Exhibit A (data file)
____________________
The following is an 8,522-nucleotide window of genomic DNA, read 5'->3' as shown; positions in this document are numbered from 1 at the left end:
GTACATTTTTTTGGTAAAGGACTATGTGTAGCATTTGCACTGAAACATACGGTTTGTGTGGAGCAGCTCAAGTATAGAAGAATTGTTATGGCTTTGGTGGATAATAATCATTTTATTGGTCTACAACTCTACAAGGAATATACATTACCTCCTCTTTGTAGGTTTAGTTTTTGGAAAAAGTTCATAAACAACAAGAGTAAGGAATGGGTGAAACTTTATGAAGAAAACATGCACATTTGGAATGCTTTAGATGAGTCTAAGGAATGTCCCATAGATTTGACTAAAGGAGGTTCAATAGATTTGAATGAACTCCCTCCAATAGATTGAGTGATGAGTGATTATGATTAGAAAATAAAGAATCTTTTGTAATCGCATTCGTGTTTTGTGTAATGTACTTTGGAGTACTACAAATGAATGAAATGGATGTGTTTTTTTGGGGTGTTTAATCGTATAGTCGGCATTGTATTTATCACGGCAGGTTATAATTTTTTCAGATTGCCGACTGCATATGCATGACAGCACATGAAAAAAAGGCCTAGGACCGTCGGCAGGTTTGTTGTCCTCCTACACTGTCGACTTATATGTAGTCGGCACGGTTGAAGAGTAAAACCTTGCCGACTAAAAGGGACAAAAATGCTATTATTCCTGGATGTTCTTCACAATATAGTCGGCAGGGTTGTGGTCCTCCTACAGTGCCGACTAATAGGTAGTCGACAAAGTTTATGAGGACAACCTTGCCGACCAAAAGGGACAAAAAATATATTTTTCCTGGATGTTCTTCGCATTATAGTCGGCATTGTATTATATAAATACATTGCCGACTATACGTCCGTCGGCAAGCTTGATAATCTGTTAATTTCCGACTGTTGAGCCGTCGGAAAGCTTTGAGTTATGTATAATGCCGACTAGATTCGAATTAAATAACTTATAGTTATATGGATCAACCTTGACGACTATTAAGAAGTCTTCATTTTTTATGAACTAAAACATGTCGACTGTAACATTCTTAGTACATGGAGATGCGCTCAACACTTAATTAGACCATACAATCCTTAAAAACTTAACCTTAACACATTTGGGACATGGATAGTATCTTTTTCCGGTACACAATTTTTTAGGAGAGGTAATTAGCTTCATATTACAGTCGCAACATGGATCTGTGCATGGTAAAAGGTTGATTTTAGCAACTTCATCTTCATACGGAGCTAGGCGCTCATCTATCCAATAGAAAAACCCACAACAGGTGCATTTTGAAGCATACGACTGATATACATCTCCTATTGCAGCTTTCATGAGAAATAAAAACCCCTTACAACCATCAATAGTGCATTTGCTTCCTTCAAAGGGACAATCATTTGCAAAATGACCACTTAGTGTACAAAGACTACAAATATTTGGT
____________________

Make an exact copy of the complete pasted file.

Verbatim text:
The following is an 8,522-nucleotide window of genomic DNA, read 5'->3' as shown; positions in this document are numbered from 1 at the left end:
GTACATTTTTTTGGTAAAGGACTATGTGTAGCATTTGCACTGAAACATACGGTTTGTGTGGAGCAGCTCAAGTATAGAAGAATTGTTATGGCTTTGGTGGATAATAATCATTTTATTGGTCTACAACTCTACAAGGAATATACATTACCTCCTCTTTGTAGGTTTAGTTTTTGGAAAAAGTTCATAAACAACAAGAGTAAGGAATGGGTGAAACTTTATGAAGAAAACATGCACATTTGGAATGCTTTAGATGAGTCTAAGGAATGTCCCATAGATTTGACTAAAGGAGGTTCAATAGATTTGAATGAACTCCCTCCAATAGATTGAGTGATGAGTGATTATGATTAGAAAATAAAGAATCTTTTGTAATCGCATTCGTGTTTTGTGTAATGTACTTTGGAGTACTACAAATGAATGAAATGGATGTGTTTTTTTGGGGTGTTTAATCGTATAGTCGGCATTGTATTTATCACGGCAGGTTATAATTTTTTCAGATTGCCGACTGCATATGCATGACAGCACATGAAAAAAAGGCCTAGGACCGTCGGCAGGTTTGTTGTCCTCCTACACTGTCGACTTATATGTAGTCGGCACGGTTGAAGAGTAAAACCTTGCCGACTAAAAGGGACAAAAATGCTATTATTCCTGGATGTTCTTCACAATATAGTCGGCAGGGTTGTGGTCCTCCTACAGTGCCGACTAATAGGTAGTCGACAAAGTTTATGAGGACAACCTTGCCGACCAAAAGGGACAAAAAATATATTTTTCCTGGATGTTCTTCGCATTATAGTCGGCATTGTATTATATAAATACATTGCCGACTATACGTCCGTCGGCAAGCTTGATAATCTGTTAATTTCCGACTGTTGAGCCGTCGGAAAGCTTTGAGTTATGTATAATGCCGACTAGATTCGAATTAAATAACTTATAGTTATATGGATCAACCTTGACGACTATTAAGAAGTCTTCATTTTTTATGAACTAAAACATGTCGACTGTAACATTCTTAGTACATGGAGATGCGCTCAACACTTAATTAGACCATACAATCCTTAAAAACTTAACCTTAACACATTTGGGACATGGATAGTATCTTTTTCCGGTACACAATTTTTTAGGAGAGGTAATTAGCTTCATATTACAGTCGCAACATGGATCTGTGCATGGTAAAAGGTTGATTTTAGCAACTTCATCTTCATACGGAGCTAGGCGCTCATCTATCCAATAGAAAAACCCACAACAGGTGCATTTTGAAGCATACGACTGATATACATCTCCTATTGCAGCTTTCATGAGAAATAAAAACCCCTTACAACCATCAATAGTGCATTTGCTTCCTTCAAAGGGACAATCATTTGCAAAATGACCACTTAGTGTACAAAGACTACAAATATTTGGT